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Nesting and roosting habitat and breeding biology of the barn owl (Tyto alba) in the Lower Mainland of British Columbia Andrusiak, Lorraine A.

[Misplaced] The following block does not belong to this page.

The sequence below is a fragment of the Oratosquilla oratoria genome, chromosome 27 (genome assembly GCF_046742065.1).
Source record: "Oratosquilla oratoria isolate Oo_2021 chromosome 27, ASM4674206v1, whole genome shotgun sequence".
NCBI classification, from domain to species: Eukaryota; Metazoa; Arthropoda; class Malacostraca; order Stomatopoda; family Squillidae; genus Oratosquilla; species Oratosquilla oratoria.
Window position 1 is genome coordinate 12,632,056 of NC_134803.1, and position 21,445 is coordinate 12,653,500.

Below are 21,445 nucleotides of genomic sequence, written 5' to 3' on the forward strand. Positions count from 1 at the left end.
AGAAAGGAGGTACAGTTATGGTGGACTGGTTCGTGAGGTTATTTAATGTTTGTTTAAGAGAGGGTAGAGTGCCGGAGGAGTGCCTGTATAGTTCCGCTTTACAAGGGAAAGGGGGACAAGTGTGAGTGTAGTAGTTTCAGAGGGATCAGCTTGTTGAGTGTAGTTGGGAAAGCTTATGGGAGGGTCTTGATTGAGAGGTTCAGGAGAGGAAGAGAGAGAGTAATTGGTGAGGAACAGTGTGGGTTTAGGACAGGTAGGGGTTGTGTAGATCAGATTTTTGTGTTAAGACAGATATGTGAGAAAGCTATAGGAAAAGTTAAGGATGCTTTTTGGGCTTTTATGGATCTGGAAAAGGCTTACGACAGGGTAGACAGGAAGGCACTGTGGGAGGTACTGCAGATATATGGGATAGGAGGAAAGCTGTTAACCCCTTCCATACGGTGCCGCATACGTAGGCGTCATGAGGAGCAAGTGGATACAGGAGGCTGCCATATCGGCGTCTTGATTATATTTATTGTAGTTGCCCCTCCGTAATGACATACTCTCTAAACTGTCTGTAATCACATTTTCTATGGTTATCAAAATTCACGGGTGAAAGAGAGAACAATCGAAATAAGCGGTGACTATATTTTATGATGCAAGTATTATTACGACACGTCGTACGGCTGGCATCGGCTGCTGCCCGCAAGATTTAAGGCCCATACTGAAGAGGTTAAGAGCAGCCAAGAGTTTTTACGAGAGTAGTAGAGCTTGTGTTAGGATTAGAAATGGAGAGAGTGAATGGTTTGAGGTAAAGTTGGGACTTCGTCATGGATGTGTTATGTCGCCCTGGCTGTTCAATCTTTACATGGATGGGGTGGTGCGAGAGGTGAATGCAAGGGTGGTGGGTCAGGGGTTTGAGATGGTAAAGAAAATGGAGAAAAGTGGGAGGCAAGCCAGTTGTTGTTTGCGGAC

Nesting and roosting habitat use and breeding biology of the barn owl (Tyto alba pratincola) in the Lower Mainland of British Columbia were studied over 3 years from 1990-92. A total of 236 sites used by barn owls were located, all but 9 of which were man-made. The majority of the sites (72%) were barns, then silos (11 %) and industrial buildings (4%). Natural nest sites were located in both live trees and snags. It is suggested that barn owls choose man-made sites over natural sites because of the increased thermal cover and increased security from predators. Yearly variations in brood size and the mean number of young fledged per nest were observed, with the lowest values for both recorded in 1991. Poor environmental conditions are thought to be responsible for lowered breeding success in this case. The 3 year mean clutch size, brood size and number of young fledged per nest and their standard deviations were 6.5 (+ 3.5), 3.3 (± 2.0) and 2.6 (±2.1), respectively. Taxidermy data provided information on mortality of adult barn owls. Road kills were found to account for the largest proportion (62.9%) of the carcasses, with starvation (16.7%) and unknown causes (14.6%) making up most of the remainder. Mortality in general was lowest in the summer and highest in the winter. Examination of banding records revealed an average age of 28.1 months at death, with most birds being recovered less than 20 km from their place of banding. Contrary to published hypotheses, no evidence of southward migration could be found. Six adult barn owls were radio-tracked and each was found to have a favoured roost site at which it could be located most of the time. The barn owls roosted at both manmade and natural sites, the choice of which seemed to depend on the preferences of the individual. Several barn owl nestbox programs have been initiated in the Lower Mainland and preliminary results from 2 of the programs show occupancy of the boxes at 31-57% about 2 years after the installation of the boxes. Examination of the history of agriculture in the Lower Mainland reveals that acreage of prime barn owl hunting habitat such as pasture and unimproved pasture are declining. The future of the barn owl in the Lower Mainland depends upon the efficacy of farmland conservation programs such as the Agricultural Land Reserve in preserving farmland from urban development.

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